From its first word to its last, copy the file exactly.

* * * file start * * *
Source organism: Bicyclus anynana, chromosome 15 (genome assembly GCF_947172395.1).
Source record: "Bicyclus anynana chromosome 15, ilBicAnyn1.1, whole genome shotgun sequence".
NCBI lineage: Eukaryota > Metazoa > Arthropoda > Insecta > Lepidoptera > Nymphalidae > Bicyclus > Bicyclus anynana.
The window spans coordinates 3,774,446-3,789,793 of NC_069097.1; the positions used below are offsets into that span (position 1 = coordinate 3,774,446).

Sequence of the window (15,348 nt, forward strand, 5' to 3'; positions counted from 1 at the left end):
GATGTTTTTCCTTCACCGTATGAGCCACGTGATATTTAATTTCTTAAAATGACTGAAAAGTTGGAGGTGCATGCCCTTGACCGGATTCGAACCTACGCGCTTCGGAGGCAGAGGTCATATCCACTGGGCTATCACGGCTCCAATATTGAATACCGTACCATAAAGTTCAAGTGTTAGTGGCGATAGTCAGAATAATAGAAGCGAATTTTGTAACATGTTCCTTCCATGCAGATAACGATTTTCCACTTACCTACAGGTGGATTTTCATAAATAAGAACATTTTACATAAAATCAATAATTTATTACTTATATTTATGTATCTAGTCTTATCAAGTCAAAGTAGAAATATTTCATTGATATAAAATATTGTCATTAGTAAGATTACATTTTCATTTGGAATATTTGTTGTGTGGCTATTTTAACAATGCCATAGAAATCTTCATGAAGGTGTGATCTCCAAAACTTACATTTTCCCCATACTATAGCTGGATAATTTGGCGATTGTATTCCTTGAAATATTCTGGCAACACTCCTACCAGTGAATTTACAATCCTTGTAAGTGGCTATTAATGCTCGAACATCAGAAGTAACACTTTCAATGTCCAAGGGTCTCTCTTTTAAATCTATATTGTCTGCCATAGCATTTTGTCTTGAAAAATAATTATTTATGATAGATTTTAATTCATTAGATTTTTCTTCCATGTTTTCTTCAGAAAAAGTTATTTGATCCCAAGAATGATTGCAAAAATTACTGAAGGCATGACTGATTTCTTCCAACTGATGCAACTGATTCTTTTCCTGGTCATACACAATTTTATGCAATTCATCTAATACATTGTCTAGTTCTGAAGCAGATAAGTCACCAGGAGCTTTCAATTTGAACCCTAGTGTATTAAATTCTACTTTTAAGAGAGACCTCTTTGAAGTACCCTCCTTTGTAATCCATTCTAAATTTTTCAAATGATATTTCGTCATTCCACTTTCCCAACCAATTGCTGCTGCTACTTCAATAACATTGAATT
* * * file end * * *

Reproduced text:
Source organism: Bicyclus anynana, chromosome 15 (genome assembly GCF_947172395.1).
Source record: "Bicyclus anynana chromosome 15, ilBicAnyn1.1, whole genome shotgun sequence".
NCBI lineage: Eukaryota > Metazoa > Arthropoda > Insecta > Lepidoptera > Nymphalidae > Bicyclus > Bicyclus anynana.
The window spans coordinates 3,774,446-3,789,793 of NC_069097.1; the positions used below are offsets into that span (position 1 = coordinate 3,774,446).

Sequence of the window (15,348 nt, forward strand, 5' to 3'; positions counted from 1 at the left end):
GATGTTTTTCCTTCACCGTATGAGCCACGTGATATTTAATTTCTTAAAATGACTGAAAAGTTGGAGGTGCATGCCCTTGACCGGATTCGAACCTACGCGCTTCGGAGGCAGAGGTCATATCCACTGGGCTATCACGGCTCCAATATTGAATACCGTACCATAAAGTTCAAGTGTTAGTGGCGATAGTCAGAATAATAGAAGCGAATTTTGTAACATGTTCCTTCCATGCAGATAACGATTTTCCACTTACCTACAGGTGGATTTTCATAAATAAGAACATTTTACATAAAATCAATAATTTATTACTTATATTTATGTATCTAGTCTTATCAAGTCAAAGTAGAAATATTTCATTGATATAAAATATTGTCATTAGTAAGATTACATTTTCATTTGGAATATTTGTTGTGTGGCTATTTTAACAATGCCATAGAAATCTTCATGAAGGTGTGATCTCCAAAACTTACATTTTCCCCATACTATAGCTGGATAATTTGGCGATTGTATTCCTTGAAATATTCTGGCAACACTCCTACCAGTGAATTTACAATCCTTGTAAGTGGCTATTAATGCTCGAACATCAGAAGTAACACTTTCAATGTCCAAGGGTCTCTCTTTTAAATCTATATTGTCTGCCATAGCATTTTGTCTTGAAAAATAATTATTTATGATAGATTTTAATTCATTAGATTTTTCTTCCATGTTTTCTTCAGAAAAAGTTATTTGATCCCAAGAATGATTGCAAAAATTACTGAAGGCATGACTGATTTCTTCCAACTGATGCAACTGATTCTTTTCCTGGTCATACACAATTTTATGCAATTCATCTAATACATTGTCTAGTTCTGAAGCAGATAAGTCACCAGGAGCTTTCAATTTGAACCCTAGTGTATTAAATTCTACTTTTAAGAGAGACCTCTTTGAAGTACCCTCCTTTGTAATCCATTCTAAATTTTTCAAATGATATTTCGTCATTCCACTTTCCCAACCAATTGCTGCTGCTACTTCAATAACATTGAATT